liverpool anti-workfare action report

Adam Ford took to the streets as part of a lively national campaign


On Saturday, around forty activists responded to a callout by Liverpool Solidarity Federation, and picketed companies profiting from the coalition government’s workfare scheme. The demonstrators generally won a sympathetic reaction from the public, and the contribution of local musicians provided a much-needed morale boost as the skies opened. Continue reading “liverpool anti-workfare action report”

‘how do we break workfare?’ conference report

On Saturday May 26th around fifty activists from around the country (although mostly the South-East) met in Brighton for a conference entitled ‘how do we break workfare?’. Here, Ollie Sutherland summarises the main conclusions of the conference

What is workfare and why we need to break it

Workfare is a direct and violent attack on regular working people. It is forcing those unemployed into unpaid labour to receive their benefits, claimed to be valuable work experience to make them more employable. However, the labour is things like stacking shelves – hardly valuable work experience, and is given to businesses (big or small) which have no intention of hiring more staff. In fact, because the businesses can get unpaid labour from the JobCentre or private work providers, they can fire existing staff who they have to pay minimum wage for. Some businesses, like Holland & Barrett, have explicitly said this is their aim – to exploit working people, using what is technically slave labour. The scheme originates from the government’s close ties to business: workfare is the state subsidising private companies, as in making people work in private companies to receive their benefits, the state is paying the workers’ wages (£2/hour or lower) while the businesses get free labour. Continue reading “‘how do we break workfare?’ conference report”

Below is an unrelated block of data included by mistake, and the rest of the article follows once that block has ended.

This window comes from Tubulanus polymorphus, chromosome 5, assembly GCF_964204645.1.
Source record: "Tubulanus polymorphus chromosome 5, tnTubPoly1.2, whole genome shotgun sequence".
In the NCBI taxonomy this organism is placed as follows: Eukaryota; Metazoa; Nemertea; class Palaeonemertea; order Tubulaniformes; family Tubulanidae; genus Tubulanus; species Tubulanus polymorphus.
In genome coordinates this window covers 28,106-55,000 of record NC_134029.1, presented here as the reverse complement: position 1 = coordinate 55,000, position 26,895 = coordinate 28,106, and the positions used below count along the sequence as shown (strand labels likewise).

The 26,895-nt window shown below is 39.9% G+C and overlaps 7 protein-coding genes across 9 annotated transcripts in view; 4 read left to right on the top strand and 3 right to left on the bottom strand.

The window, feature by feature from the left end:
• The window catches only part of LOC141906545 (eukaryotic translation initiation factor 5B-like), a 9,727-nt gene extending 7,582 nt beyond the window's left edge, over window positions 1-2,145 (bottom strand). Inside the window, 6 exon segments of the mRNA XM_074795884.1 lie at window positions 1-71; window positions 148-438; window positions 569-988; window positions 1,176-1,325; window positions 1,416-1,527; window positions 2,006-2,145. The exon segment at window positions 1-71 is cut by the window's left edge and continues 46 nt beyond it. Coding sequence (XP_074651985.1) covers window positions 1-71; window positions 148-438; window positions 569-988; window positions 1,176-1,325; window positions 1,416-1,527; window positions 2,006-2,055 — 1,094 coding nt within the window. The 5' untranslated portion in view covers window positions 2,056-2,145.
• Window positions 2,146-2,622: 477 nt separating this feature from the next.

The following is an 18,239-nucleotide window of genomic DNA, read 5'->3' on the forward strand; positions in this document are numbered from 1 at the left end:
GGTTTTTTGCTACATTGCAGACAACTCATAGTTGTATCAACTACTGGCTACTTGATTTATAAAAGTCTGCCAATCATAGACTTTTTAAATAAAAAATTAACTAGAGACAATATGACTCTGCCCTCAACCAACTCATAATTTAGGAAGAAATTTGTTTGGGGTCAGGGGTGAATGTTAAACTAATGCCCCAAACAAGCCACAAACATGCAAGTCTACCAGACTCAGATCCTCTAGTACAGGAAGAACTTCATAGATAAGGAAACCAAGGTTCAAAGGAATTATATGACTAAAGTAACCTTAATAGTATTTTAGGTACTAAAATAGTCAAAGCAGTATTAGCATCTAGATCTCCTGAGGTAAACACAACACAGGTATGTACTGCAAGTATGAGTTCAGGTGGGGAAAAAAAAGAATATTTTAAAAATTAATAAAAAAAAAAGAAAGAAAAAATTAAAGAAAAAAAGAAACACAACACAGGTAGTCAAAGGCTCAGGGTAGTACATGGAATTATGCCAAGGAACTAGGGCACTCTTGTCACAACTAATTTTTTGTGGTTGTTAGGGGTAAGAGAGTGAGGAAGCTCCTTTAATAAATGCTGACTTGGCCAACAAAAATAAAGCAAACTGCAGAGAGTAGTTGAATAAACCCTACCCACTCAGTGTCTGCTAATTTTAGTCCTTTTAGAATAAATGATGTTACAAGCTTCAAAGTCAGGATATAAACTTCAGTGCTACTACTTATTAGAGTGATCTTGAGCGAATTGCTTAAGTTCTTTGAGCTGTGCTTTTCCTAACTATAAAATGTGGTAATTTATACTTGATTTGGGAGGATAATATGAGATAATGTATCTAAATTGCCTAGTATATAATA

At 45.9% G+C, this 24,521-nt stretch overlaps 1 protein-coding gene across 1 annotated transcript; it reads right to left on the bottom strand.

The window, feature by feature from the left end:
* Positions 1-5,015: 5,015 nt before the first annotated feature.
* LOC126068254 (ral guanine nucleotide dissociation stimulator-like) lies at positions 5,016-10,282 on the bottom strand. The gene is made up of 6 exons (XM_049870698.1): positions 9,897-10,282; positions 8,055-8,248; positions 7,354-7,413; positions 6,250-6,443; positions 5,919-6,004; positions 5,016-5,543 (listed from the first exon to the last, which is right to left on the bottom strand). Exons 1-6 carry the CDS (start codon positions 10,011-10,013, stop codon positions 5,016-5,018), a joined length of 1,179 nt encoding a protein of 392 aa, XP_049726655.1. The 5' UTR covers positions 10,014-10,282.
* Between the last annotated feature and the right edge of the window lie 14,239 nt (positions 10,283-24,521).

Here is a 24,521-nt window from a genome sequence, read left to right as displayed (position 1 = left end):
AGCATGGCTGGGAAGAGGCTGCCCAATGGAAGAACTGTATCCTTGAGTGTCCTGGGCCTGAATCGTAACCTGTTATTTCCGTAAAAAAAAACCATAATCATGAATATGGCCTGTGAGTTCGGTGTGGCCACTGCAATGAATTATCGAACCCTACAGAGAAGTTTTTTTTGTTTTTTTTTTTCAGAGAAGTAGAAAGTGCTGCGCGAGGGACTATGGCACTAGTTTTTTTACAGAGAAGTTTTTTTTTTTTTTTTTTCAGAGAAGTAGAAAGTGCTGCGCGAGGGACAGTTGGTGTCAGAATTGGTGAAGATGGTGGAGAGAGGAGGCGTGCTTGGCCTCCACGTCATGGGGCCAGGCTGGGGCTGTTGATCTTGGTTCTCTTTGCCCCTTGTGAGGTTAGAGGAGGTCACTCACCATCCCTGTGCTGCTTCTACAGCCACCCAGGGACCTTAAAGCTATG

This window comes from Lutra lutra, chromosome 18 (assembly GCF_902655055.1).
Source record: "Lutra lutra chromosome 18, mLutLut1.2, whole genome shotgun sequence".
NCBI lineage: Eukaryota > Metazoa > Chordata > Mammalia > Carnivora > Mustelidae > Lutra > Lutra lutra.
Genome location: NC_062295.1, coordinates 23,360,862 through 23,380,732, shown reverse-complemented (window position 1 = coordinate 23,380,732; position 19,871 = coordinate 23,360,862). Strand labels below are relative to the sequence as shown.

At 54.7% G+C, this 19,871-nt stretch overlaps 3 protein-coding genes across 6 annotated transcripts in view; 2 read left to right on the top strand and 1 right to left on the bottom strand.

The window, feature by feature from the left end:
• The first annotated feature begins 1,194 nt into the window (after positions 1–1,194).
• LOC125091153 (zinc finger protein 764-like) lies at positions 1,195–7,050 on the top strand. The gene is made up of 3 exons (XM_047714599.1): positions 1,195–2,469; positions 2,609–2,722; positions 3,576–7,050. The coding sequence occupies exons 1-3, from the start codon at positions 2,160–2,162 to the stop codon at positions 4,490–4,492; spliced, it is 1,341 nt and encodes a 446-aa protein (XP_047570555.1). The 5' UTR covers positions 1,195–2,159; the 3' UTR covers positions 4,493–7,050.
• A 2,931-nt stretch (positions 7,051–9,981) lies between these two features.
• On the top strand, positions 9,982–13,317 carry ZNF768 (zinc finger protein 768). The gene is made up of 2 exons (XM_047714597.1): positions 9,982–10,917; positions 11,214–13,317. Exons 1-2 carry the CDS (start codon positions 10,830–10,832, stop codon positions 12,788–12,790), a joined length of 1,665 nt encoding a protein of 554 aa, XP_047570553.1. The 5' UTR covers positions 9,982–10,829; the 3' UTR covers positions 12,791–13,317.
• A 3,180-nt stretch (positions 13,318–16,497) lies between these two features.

back in the DHSS

Terry Liddle looks back on a life working at the Department of Health and Social Security

Having graduated from university on to the dole and then working on a short-term Community Enterprise Programme, which I tried to organise into the NUPE union with little success, I was back signing on. One day the counter clerk at the Unemployment Benefit Office asked: “How would you like to come and work for us?” The “us” was the local DHSS office in Lewisham. After a literacy test, I started work on a Monday morning as part of the lowest grade – clerical assistant.

The work consisted of linking letters to claimants’ files which were never where they were meant to be often being buried under piles created by overworked Clerical Officers. It was boring and the pay lousy, but better than the dole! Continue reading “back in the DHSS”

giz a fightback: the ‘80s unemployed

Unemployment threatens to hit early-1980s levels: but how can the jobless stand up to the government? Terry Liddle reflects on his experience of the unemployed movement in those years

In the early 1980s there were 3 million unemployed and students were moving straight from graduation to the dole queue. No exception, I went to sign on at Spray Street dole office in Woolwich. Outside a group of people were leafleting. They were Greenwich Action Group On Unemployment (GAGOU).  As the factories which lined the river from Erith to Deptford closed down, it was set up by the newly unemployed and a community worker from Greenwich Council, shades of things to come!

GAGOU spent a lot of time on individual cases of which there were many. In this we enlisted the help of sympathetic staff at the dole office. And in turn when they were in dispute our banner would appear on their picket line. But we did not make links with local union branches, many of which would not let the unemployed join, or with the Trades Council. Continue reading “giz a fightback: the ‘80s unemployed”

more work, no pay

editorial of The Commune

On 7th November the ConDem coalition announced its plan to force unemployed people to work a 30-hour week of manual labour to ‘earn’ the £65 Jobseekers’ Allowance.

Tory Work and Pensions Secretary Iain Duncan Smith said the Work Activity scheme will “make work pay”. Quite the opposite. It will make people work for free, slaves to the state.

Government rhetoric claims that people in work are having to support the “work-shy”, and that this tax is unfair. Yet the whole coalition cuts project means that working-class people will get less services for the tax money they have to pay to the state, which is of course as high as ever. Continue reading “more work, no pay”

who benefits from cuts?

by Adam Ford

European governments have been announcing public spending cuts almost daily since they agreed a €750 billion ‘rescue package’ for the euro currency a fortnight back. Greece (€30 billion), Spain (€80 billion), Italy (£24 billion) and Portugal (£2 billion), were this week joined by the new UK government, which slashed £6 billion with immediate effect, and promised the financial markets much, much more.